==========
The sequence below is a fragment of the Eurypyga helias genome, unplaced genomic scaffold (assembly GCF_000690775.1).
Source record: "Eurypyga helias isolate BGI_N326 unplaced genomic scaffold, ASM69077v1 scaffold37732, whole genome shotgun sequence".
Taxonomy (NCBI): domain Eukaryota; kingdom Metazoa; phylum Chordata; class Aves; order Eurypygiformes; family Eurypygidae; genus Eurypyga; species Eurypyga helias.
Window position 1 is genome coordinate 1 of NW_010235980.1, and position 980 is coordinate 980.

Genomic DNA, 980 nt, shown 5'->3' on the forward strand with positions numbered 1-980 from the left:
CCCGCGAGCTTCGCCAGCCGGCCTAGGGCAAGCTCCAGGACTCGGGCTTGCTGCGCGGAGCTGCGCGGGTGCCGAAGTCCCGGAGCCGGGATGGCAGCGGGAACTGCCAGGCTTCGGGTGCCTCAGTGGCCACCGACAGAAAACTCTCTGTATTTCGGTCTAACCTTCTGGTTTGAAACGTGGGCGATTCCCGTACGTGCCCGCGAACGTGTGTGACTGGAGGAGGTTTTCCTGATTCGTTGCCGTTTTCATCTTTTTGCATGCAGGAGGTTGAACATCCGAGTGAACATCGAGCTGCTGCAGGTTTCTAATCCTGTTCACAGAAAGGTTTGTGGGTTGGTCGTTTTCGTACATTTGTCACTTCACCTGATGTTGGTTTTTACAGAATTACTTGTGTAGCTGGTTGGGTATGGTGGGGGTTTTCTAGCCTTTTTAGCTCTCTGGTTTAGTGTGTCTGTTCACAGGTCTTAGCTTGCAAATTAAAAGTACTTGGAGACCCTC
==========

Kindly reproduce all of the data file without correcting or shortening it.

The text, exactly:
The sequence below is a fragment of the Eurypyga helias genome, unplaced genomic scaffold (assembly GCF_000690775.1).
Source record: "Eurypyga helias isolate BGI_N326 unplaced genomic scaffold, ASM69077v1 scaffold37732, whole genome shotgun sequence".
Taxonomy (NCBI): domain Eukaryota; kingdom Metazoa; phylum Chordata; class Aves; order Eurypygiformes; family Eurypygidae; genus Eurypyga; species Eurypyga helias.
Window position 1 is genome coordinate 1 of NW_010235980.1, and position 980 is coordinate 980.

Genomic DNA, 980 nt, shown 5'->3' on the forward strand with positions numbered 1-980 from the left:
CCCGCGAGCTTCGCCAGCCGGCCTAGGGCAAGCTCCAGGACTCGGGCTTGCTGCGCGGAGCTGCGCGGGTGCCGAAGTCCCGGAGCCGGGATGGCAGCGGGAACTGCCAGGCTTCGGGTGCCTCAGTGGCCACCGACAGAAAACTCTCTGTATTTCGGTCTAACCTTCTGGTTTGAAACGTGGGCGATTCCCGTACGTGCCCGCGAACGTGTGTGACTGGAGGAGGTTTTCCTGATTCGTTGCCGTTTTCATCTTTTTGCATGCAGGAGGTTGAACATCCGAGTGAACATCGAGCTGCTGCAGGTTTCTAATCCTGTTCACAGAAAGGTTTGTGGGTTGGTCGTTTTCGTACATTTGTCACTTCACCTGATGTTGGTTTTTACAGAATTACTTGTGTAGCTGGTTGGGTATGGTGGGGGTTTTCTAGCCTTTTTAGCTCTCTGGTTTAGTGTGTCTGTTCACAGGTCTTAGCTTGCAAATTAAAAGTACTTGGAGACCCTC